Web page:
SUMMARY OF OBSERVATIONS AND RECOMMENDATIONS FROM THE OTTAWA WITNESS GROUP PUBLIC TEACH-IN, SAINT PAUL'S UNIVERSITY, OCTOBER 3 - 4, 2003
On October 3 and 4, the OWG held a public Teach-in at Saint Paul's University on accountability in policing and the need to ensure community oversight in order to protect freedom of expression in an increasingly restricted political environment. Approximately 40 people attended the event.
The two-day teach-in focused on the following issues:
Highlights of the Teach-in included:
- whether police strike a balance between protecting property and persons, and free expression.
- whether policing services are really accountable to the community.
- whether police service boards are effective and police complaints processes are fair.
- how the media portray to issues.
- how provincial, municipal and federal politicians should supervise policing.
- Media commentator Judy Rebick noted that public space for dissent is disappearing because the police alone determine the public interest in these situations. She pointed out the growing criminalization of dissent, about targeted police activities, and noted that turning over vast powers to the police necessitates civilian oversight for accountability. Rebick noted the police responses during the protest in Ipperwash provincial park that culminated in the shooting of unarmed native protester Dudley George, the pepper spraying at APEC in Vancouver; the OCAP demonstration at Queen's Park, and the FTAA demonstrations in Quebec City. Rebick thought it is hopeful that factual information can be spread via the Internet.
- Former Mayor of Toronto and Toronto Police Accountability Coalition founder John Sewell stated that the Toronto Police Services Board has interpreted their mandate of not being directly involved in daily police operations so widely that they now give no direction at all to the police service. He noted that the TPS has provided no policy on strip searches despite a ruling from the Supreme Court (as a consequence that 40% of suspects are now strip-searched). The TPS is also unresponsive to civilian complaints and the complaints process is stacked against the citizen. Sewell also observed that no PSB in the province has the resources for independent investigation and none have the will to rock the boat. The result is no effective civilian oversight of the police. Concurrent with this is increasing political influence by police despite prohibitions under the Police Services Act. Politicians are afraid to challenge this, fearing this will result in them being labeled “anti-police”, “anti-law and order”. Sewell suggested that larger PSBs would be more representative of the community and be less afraid to carry out their oversight responsibility. He also advocated changes in legislation related to the mandate of PSBs and complaints process.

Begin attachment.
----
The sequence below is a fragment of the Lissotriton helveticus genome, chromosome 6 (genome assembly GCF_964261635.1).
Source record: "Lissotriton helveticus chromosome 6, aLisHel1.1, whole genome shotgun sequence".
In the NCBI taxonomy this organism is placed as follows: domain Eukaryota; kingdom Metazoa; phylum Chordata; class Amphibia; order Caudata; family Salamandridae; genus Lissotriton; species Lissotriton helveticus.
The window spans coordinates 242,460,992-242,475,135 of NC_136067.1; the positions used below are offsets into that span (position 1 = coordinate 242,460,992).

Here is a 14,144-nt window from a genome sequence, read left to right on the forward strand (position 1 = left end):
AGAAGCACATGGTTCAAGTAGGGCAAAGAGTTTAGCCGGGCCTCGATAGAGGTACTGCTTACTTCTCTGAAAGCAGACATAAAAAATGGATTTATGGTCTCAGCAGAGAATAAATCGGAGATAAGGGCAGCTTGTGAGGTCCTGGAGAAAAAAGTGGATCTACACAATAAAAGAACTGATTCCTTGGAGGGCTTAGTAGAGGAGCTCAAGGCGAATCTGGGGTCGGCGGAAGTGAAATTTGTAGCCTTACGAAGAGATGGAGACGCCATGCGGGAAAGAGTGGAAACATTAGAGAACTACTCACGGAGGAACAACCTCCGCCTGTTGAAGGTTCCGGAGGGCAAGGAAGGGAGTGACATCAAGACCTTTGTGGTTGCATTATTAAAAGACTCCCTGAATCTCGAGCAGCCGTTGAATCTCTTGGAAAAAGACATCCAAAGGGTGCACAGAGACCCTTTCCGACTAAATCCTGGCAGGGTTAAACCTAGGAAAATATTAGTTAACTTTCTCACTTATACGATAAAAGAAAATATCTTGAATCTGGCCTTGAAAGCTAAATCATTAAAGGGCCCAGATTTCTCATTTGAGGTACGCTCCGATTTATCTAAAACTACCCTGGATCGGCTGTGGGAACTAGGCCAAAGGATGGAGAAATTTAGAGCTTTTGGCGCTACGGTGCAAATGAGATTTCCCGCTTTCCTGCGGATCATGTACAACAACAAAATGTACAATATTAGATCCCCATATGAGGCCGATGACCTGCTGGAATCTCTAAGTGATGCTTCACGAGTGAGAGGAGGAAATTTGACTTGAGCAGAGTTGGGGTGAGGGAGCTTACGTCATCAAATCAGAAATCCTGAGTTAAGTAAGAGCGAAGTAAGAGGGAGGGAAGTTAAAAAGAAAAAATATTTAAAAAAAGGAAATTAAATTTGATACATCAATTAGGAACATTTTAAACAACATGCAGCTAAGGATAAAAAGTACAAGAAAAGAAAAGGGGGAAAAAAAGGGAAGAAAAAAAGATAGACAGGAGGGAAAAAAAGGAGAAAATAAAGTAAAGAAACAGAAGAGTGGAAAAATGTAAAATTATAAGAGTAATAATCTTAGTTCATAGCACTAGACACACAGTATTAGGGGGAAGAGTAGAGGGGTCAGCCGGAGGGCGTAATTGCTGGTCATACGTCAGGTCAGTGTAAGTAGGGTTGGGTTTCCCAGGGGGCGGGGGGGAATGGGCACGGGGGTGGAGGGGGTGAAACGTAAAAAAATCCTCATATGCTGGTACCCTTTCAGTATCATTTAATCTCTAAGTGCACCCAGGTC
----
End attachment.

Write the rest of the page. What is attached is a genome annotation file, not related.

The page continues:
- Retired police officer Doug Kirkland noted that it is difficult to change police culture.
- OWG member John Baglow gave an overview of the origins and activities of the Group. OWG member Paul Durber noted that the Toronto Auditor raised a strong concern that Ontario is the only jurisdiction without the right to third party complaints about police misconduct.
- Legal activist Brian Edgecombe stated that protesters need to humanize themselves in interactions with police to avoid depersonalization and get better treatment. He recommended obtaining more information on police approaches to the handling of dissent in order to decide on what expectations we can have for their standards of conduct.
- Reporter Jake Rupert described the challenges in covering police work. He advocated the importance of citizen groups establishing relationships with reporters and editors.
- Ottawa municipal Councillor Alex Cullen noted that self-investigation of citizen complaints against its members offends the principles of natural justice. He expressed serious concern regarding the complaints process and recommended a third-party independent body to review and judge complaints.
- Lawyer Michael Swinwood stated that the path to an open, responsive police service will be found through the media, law and lobbying. He advocated that citizens need to take back the responsibility they have abdicated for democracy and given over to the media and the politicians.
- Muslim activist Neeam Saloojee noted sensitivity training and cultural education for police and citizen groups may assist in interactions between police and the Muslim community.
OWG subsequently developed and approved an action plan to guide their activities for the next several months. The action plan includes:
- Homelessness activist Jane Scharfe pointed out that protests and dissent can bring change even if it is behind the scenes and not acknowledged by the police.
1. legislative initiatives involving:
2. lobbying initiatives involving:
- the Polices Services Act to address problems with the complaints process and the effectiveness and independence of Police Services Boards;
- the use of force with weapons such as pepper spray and tasers;
3. media works to accompanying these initiatives;
- the 2003 Ottawa municipal election;
- the release of the OWG second annual report on the policing of major events in Ottawa;
- the newly constituted Ottawa Police Services Board;
4. measures to ensure sustainability such as incorporation as well as recruitment and retention activities; and
5. outreach activities to gain additional visibility and understanding of the work of the OWG.